• Andreas Christensen came on as a first-half substitute in the 2021 UEFA Champions League final as Chelsea defeated Kevin De Bruyne’s Manchester City 1-0 in Porto.
• The opening loss to Finland was only Denmark's third defeat in their last 29 matches (W17 D9), the others having been those two against Belgium in the UEFA Nations League.
• Denmark warmed up for UEFA EURO 2020 by drawing 1-1 against Germany in Innsbruck on 2 June – Youssuf Poulsen scoring the equaliser – and beating Bosnia and Herzegovina 2-0 at home four days later in the Brøndby Stadion, where Martin Braithwaite and Andreas Cornelius were on target. That second encounter brought Denmark their ninth win in 11 games and ninth clean sheet in 12.
• Christian Eriksen and captain Simon Kjær were the only two members of Kasper Hjulmand's squad to have previously played in a EURO final tournament before Matchday 1. They both started all three matches in 2012, when Kasper Schmeichel and Daniel Wass were unused members of the 23-man party.
• Eriksen, Poulsen and defender Mathias Jørgensen are the only players in the Denmark squad to have scored at a major tournament, each of them having found the net once at the 2018 FIFA World Cup.
• Eriksen was an Italian Serie A winner with Internazionale in 2020/21, while Andreas Christensen assisted in Chelsea's UEFA Champions League triumph. Domestic cups were also won in England by Schmeichel (Leicester City), in Germany by Thomas Delaney (Borussia Dortmund) and in Spain by Braithwaite (Barcelona).
• Belgium's opening 3-0 win against Russia was their joint biggest victory in a EURO finals group game, matching the one by the same scoreline against the Republic of Ireland on Matchday 2 of UEFA EURO 2016.
• Belgium have the most experienced squad at UEFA EURO 2020, their 26 players having combined totals of 1349 international caps and 241 goals – both tallies dwarfing those of their rivals. They also lead the way in figures for competitive internationals (867 appearances, 174 goals) and EURO matches, finals and qualifying combined (300, 61).
• There are four players with 100 or more caps in the Belgium squad – Jan Vertonghen (127), Axel Witsel (109), Toby Alderweireld (109) and Eden Hazard (107) – more than any of the other 23 teams. Dries Mertens, who earned his 99th cap against Russia, will make it five on his next appearance.
• Roberto Martínez's side were held to a 1-1 draw by Greece in the first of their two pre-UEFA EURO 2020 Brussels friendlies on 3 June, Thorgan Hazard's first-half strike proving insufficient for victory, but they returned to winning ways three days later by defeating Croatia 1-0 thanks to Romelu Lukaku's 60th international goal.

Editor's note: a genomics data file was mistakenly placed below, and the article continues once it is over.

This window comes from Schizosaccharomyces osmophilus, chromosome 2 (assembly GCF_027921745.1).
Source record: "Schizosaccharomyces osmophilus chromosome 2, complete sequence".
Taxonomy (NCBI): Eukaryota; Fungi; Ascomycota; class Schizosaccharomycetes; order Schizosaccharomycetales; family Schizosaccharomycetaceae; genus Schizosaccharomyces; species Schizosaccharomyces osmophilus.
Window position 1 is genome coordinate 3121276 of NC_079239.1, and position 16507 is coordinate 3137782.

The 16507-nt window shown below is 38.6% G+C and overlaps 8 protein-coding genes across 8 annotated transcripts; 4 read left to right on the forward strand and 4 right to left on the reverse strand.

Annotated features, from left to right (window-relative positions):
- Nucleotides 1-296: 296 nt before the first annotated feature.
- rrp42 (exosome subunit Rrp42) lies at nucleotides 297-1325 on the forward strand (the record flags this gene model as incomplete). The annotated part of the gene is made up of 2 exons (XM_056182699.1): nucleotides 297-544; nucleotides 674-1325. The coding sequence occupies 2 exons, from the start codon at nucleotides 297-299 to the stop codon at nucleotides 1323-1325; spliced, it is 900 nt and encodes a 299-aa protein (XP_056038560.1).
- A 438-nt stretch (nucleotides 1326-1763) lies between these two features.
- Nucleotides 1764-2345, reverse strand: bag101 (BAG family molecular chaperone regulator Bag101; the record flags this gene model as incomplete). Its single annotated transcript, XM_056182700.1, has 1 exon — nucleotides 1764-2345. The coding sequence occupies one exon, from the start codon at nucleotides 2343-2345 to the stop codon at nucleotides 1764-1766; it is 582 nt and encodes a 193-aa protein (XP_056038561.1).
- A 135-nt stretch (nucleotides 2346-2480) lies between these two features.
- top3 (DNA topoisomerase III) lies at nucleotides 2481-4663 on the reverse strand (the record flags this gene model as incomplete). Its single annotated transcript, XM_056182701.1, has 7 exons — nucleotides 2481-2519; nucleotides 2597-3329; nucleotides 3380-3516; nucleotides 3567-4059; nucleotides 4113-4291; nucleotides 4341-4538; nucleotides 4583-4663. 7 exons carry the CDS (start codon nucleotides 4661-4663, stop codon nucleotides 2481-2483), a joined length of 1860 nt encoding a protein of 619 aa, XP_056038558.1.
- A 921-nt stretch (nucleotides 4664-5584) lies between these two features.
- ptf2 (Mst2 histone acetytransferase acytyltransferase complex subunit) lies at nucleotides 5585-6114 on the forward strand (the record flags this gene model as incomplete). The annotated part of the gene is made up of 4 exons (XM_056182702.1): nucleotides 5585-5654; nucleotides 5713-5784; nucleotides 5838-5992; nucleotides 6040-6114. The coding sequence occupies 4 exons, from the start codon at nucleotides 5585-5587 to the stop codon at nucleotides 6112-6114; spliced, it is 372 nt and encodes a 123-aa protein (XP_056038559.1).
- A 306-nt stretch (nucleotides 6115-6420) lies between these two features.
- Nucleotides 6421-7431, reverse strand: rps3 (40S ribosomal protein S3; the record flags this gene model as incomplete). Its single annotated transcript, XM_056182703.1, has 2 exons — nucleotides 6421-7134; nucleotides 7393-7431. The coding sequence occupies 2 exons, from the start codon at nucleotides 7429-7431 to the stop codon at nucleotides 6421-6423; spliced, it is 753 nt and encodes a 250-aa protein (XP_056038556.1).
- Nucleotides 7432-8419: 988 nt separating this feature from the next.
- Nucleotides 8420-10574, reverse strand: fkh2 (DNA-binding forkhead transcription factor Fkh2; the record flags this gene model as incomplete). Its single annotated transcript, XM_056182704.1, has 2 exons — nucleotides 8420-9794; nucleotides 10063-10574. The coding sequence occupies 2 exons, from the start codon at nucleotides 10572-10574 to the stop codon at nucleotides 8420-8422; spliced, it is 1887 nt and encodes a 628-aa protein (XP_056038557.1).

• Lukaku's double against Russia was his 17th for Belgium; he has scored two hat-tricks. He now has 62 goals in 94 appearances for his country.
• Meunier's goal was his second in successive final tournament appearances, the wing-back having found the net for Belgium against England in the third place play-off of the 2018 FIFA World Cup (2-0) – a game also staged at the Saint Petersburg Stadium.
• The Red Devils have now won 20 of their last 24 matches, the only defeat in that sequence coming against England at Wembley in the UEFA Nations League on 11 October 2020 (1-2). Despite that setback Belgium qualified for the UEFA Nations League finals in Italy later this year and will meet world champions France in the second semi-final in Turin on 7 October.
• Belgium's squad contains newly-crowned league title winners from England (Kevin De Bruyne, Manchester City), Italy (Lukaku, Internazionale) and Spain (Yannick Carrasco, Atlético de Madrid) as well as two Belgian champions in Club Brugge pair Simon Mignolet and Hans Vanaken. They also boast three 2020/21 domestic cup winners apiece from Borussia Dortmund (Thorgan Hazard, Meunier and Axel Witsel) and Leicester City (Timothy Castagne, Dennis Praet and final match-winner Youri Tielemans).
• No fewer than 15 of Belgium's 23-man squad from UEFA EURO 2016 and 18 of their 2018 FIFA World Cup squad have returned to participate in this event. The only major tournament freshmen for UEFA EURO 2020 are Vanaken, Castagne, Praet, Matz Sels, Leandro Trossard and Jérémy Doku.
• Castagne has been ruled out of the remainder of the tournament having sustained a double eye socket fracture in the match against Russia.